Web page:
In late February I attended the Technology Association of Georgia’s (TAG) most successful Financial Technology symposium yet. This annual one-day event has grown in each of its five years, this time convening over 400 industry leaders for panel discussions, emerging technologies, and networking.
Deluxe is a proud sponsor of TAG; in fact, Georgia’s stature as the US hub for financial technology and payments infrastructure prompted Deluxe Financial Services to establish its own innovation hub in Atlanta. And like the TAG symposium, this office is rapidly growing as Deluxe continually expands its portfolio of financial services offerings.
Here are a few of my favorite tidbits from an action-packed day:
The Internet of Things
During a panel on the “Internet of Things,” it was posited that the increasingly web-connected automobile has essentially become “our largest wearable device.” While some of the unintended consequences of that concept give me pause, it’s certainly an intriguing paradigm.
Linnea Solem weighed in on these concerns last November in her blog “Connected Cars and Privacy in the Era of Internet of Things”, it’s a great read if you haven’t yet had the chance to check it out.
Bitcoin’s Potential as a Currency
A lively discussion of Bitcoin helped illuminate the currency’s potential, but at the same time and perhaps inadvertently, it shed light on the momentous hurdles to be overcome for this idea to reach the mainstream.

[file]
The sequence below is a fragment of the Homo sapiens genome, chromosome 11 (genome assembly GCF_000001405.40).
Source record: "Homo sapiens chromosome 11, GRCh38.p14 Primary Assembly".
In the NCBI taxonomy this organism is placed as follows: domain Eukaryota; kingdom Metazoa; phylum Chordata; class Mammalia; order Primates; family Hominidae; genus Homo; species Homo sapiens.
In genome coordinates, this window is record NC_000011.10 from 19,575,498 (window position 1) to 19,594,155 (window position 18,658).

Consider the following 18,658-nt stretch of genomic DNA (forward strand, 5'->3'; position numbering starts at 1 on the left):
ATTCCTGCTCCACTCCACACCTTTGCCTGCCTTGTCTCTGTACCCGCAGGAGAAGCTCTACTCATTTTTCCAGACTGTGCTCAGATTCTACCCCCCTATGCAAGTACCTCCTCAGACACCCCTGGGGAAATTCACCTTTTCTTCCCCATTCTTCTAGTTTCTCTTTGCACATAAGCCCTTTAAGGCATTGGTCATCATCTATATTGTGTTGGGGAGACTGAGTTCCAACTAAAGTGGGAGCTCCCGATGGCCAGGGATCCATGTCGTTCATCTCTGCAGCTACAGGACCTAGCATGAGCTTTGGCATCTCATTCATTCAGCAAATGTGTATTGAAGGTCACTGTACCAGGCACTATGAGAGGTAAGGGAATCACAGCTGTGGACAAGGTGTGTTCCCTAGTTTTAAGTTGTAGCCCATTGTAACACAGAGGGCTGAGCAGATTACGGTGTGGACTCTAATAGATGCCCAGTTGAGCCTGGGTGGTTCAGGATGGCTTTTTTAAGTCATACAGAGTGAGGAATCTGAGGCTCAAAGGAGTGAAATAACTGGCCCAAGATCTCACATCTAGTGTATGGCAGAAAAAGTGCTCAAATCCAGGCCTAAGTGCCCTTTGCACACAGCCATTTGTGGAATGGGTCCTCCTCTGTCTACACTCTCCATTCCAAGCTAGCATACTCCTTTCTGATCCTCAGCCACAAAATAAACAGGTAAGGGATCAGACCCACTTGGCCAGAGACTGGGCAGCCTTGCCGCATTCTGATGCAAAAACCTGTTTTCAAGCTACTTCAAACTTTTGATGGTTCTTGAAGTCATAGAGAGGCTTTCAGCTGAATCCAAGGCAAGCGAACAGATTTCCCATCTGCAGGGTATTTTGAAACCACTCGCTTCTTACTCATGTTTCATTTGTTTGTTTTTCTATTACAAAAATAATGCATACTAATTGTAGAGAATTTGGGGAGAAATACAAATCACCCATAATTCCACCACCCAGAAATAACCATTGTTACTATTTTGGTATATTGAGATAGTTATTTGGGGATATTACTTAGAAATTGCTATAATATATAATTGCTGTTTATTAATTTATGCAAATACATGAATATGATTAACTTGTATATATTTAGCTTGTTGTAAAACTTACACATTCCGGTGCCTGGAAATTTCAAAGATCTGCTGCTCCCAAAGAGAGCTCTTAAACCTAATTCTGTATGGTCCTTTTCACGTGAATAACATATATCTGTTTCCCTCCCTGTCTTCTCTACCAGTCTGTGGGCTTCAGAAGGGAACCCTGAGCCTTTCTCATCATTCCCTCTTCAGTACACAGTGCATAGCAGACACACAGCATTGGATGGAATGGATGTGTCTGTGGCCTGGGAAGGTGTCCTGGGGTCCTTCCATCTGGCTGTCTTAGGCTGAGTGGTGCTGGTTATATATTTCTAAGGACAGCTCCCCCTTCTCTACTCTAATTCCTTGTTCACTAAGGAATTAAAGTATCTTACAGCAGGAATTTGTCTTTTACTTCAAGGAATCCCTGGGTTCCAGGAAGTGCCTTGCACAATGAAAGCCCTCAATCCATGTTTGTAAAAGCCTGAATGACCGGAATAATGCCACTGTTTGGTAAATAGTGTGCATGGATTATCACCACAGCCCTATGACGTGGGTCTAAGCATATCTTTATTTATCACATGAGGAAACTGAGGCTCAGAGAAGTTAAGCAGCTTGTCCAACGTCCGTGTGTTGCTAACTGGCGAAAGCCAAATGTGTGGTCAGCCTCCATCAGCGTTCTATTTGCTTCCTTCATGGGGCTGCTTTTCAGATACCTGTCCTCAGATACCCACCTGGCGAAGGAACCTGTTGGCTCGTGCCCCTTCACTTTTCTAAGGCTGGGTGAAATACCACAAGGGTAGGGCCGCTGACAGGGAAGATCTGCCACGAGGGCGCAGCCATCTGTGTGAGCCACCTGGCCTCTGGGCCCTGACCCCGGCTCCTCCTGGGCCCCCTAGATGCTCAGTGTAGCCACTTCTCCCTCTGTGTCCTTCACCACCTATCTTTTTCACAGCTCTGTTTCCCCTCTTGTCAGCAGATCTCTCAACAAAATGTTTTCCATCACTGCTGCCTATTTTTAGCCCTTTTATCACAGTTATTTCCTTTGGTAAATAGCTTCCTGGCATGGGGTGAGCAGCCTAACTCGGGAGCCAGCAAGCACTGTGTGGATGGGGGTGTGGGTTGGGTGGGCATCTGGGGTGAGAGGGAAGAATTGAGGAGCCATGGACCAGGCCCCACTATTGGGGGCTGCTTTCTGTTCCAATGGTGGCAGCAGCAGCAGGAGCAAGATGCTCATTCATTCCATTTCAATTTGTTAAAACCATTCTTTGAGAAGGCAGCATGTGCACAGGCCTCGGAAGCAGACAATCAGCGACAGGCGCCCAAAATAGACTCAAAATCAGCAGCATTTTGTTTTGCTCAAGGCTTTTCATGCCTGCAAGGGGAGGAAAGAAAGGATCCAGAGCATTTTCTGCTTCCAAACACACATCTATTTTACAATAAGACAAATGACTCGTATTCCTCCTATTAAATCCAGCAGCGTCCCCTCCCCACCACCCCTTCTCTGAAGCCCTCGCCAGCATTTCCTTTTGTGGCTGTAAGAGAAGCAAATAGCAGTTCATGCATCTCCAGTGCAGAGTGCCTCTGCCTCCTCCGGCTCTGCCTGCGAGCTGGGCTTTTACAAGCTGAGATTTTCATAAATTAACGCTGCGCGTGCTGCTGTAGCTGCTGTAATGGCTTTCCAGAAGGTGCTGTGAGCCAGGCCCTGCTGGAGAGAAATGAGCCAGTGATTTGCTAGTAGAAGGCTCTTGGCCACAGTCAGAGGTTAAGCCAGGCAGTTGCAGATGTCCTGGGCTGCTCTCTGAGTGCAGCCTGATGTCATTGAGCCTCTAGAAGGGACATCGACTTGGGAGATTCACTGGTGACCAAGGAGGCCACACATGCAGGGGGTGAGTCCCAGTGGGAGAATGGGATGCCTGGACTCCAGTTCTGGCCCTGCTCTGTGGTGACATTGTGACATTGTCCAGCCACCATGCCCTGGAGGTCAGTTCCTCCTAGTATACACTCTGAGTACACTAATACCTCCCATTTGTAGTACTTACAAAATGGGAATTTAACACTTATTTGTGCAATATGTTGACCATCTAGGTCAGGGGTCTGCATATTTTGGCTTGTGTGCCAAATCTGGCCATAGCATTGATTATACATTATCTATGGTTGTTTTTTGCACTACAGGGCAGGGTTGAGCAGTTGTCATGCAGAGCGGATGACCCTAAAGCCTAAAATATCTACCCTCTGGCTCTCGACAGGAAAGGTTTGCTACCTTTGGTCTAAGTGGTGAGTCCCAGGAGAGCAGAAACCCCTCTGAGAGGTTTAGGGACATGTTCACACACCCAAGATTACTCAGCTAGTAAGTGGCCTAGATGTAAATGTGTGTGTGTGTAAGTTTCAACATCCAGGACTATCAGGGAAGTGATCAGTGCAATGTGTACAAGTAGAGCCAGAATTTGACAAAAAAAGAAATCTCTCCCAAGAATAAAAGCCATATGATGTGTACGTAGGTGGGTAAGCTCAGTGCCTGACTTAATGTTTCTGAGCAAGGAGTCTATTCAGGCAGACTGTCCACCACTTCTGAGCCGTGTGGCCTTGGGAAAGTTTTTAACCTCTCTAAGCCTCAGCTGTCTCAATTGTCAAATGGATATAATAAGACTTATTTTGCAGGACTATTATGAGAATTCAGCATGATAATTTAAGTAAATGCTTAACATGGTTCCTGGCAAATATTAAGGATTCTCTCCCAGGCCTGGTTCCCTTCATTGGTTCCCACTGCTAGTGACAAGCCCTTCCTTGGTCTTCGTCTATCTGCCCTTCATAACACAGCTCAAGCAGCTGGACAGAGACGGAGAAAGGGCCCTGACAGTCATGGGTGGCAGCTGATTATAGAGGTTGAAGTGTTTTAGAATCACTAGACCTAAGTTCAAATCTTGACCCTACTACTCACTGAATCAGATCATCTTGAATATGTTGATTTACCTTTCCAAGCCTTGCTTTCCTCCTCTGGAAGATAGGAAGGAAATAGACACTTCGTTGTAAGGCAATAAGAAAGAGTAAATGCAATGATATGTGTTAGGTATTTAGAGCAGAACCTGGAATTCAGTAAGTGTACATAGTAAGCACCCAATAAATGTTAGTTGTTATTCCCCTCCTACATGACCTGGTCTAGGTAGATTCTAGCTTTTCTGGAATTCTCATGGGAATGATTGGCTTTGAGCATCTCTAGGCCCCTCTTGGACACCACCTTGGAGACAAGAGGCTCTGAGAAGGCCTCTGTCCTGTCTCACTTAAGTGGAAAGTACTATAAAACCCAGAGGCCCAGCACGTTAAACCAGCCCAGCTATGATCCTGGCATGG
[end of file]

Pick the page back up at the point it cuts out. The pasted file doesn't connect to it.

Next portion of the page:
The innovators and the regulators/compliance experts on the panel appeared to be speaking entirely different languages- both made solid points, but a meeting of the minds hardly seems imminent. Banks’ statutory requirements to perform OFAC screening on client transactions make Bitcoin a very difficult fit.
At the same time, Sheila James of Align Commerce drew cogent parallels to the development of VoIP technology, which in many ways sidestepped existing telecom regulations until the supposed complications were essentially rendered moot.
Digital Payment Systems
A State of the Industry panel inevitably honed in on the industry’s hot topics, Apple Pay and digital wallets in general. Former TSYS executive Paul Bridgewater sagely pointed out that “the payment itself is becoming less and less important; what’s interesting is the technology and customer experience enhancements going on around it.”
Head of Ernst & Young’s Payments practice Margaret Weichert attempted to apply a sanity check to the digital wallet space, reminding that “women don’t hate wallets, and women still do the majority of the shopping.” It was a great point of view that is probably often overlooked!
And in a sign that industry professionals aren’t immune to hype, an audience poll asked whether Apple Pay would reach 5% penetration among point of sale transactions by year-end 2015. While posing the question Weichert offered the perspective that American Express and Discover each enjoy roughly 5% penetration.
Despite this jury tampering, fully 60 percent of the audience believed Apple Pay would reach such penetration levels in 2015. I’m not much of a bettor, but this groundswell has me wanting to head to Vegas- although I doubt savvy odds makers would give me nearly as appealing an over/under.